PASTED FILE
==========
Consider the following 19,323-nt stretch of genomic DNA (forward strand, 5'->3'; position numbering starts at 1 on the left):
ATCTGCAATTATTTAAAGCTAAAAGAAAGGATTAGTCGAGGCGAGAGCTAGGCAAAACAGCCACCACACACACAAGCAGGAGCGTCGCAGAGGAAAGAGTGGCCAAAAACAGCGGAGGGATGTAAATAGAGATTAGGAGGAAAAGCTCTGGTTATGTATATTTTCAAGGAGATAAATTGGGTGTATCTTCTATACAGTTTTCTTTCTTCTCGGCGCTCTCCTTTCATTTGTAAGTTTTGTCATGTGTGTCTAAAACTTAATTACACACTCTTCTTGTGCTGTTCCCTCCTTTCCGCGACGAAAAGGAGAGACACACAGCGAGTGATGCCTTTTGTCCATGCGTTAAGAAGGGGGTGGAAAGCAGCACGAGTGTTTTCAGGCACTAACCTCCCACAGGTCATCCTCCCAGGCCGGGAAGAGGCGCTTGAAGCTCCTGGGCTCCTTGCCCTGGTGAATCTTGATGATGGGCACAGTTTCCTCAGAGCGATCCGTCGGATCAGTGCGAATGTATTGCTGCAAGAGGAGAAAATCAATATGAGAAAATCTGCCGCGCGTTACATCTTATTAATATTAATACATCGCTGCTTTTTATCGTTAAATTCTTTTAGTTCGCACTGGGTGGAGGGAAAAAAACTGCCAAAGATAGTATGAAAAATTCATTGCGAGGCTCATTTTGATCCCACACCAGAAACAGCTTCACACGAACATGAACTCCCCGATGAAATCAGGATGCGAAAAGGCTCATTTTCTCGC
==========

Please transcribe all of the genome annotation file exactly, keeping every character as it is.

Consider the following 19,323-nt stretch of genomic DNA (forward strand, 5'->3'; position numbering starts at 1 on the left):
ATCTGCAATTATTTAAAGCTAAAAGAAAGGATTAGTCGAGGCGAGAGCTAGGCAAAACAGCCACCACACACACAAGCAGGAGCGTCGCAGAGGAAAGAGTGGCCAAAAACAGCGGAGGGATGTAAATAGAGATTAGGAGGAAAAGCTCTGGTTATGTATATTTTCAAGGAGATAAATTGGGTGTATCTTCTATACAGTTTTCTTTCTTCTCGGCGCTCTCCTTTCATTTGTAAGTTTTGTCATGTGTGTCTAAAACTTAATTACACACTCTTCTTGTGCTGTTCCCTCCTTTCCGCGACGAAAAGGAGAGACACACAGCGAGTGATGCCTTTTGTCCATGCGTTAAGAAGGGGGTGGAAAGCAGCACGAGTGTTTTCAGGCACTAACCTCCCACAGGTCATCCTCCCAGGCCGGGAAGAGGCGCTTGAAGCTCCTGGGCTCCTTGCCCTGGTGAATCTTGATGATGGGCACAGTTTCCTCAGAGCGATCCGTCGGATCAGTGCGAATGTATTGCTGCAAGAGGAGAAAATCAATATGAGAAAATCTGCCGCGCGTTACATCTTATTAATATTAATACATCGCTGCTTTTTATCGTTAAATTCTTTTAGTTCGCACTGGGTGGAGGGAAAAAAACTGCCAAAGATAGTATGAAAAATTCATTGCGAGGCTCATTTTGATCCCACACCAGAAACAGCTTCACACGAACATGAACTCCCCGATGAAATCAGGATGCGAAAAGGCTCATTTTCTCGC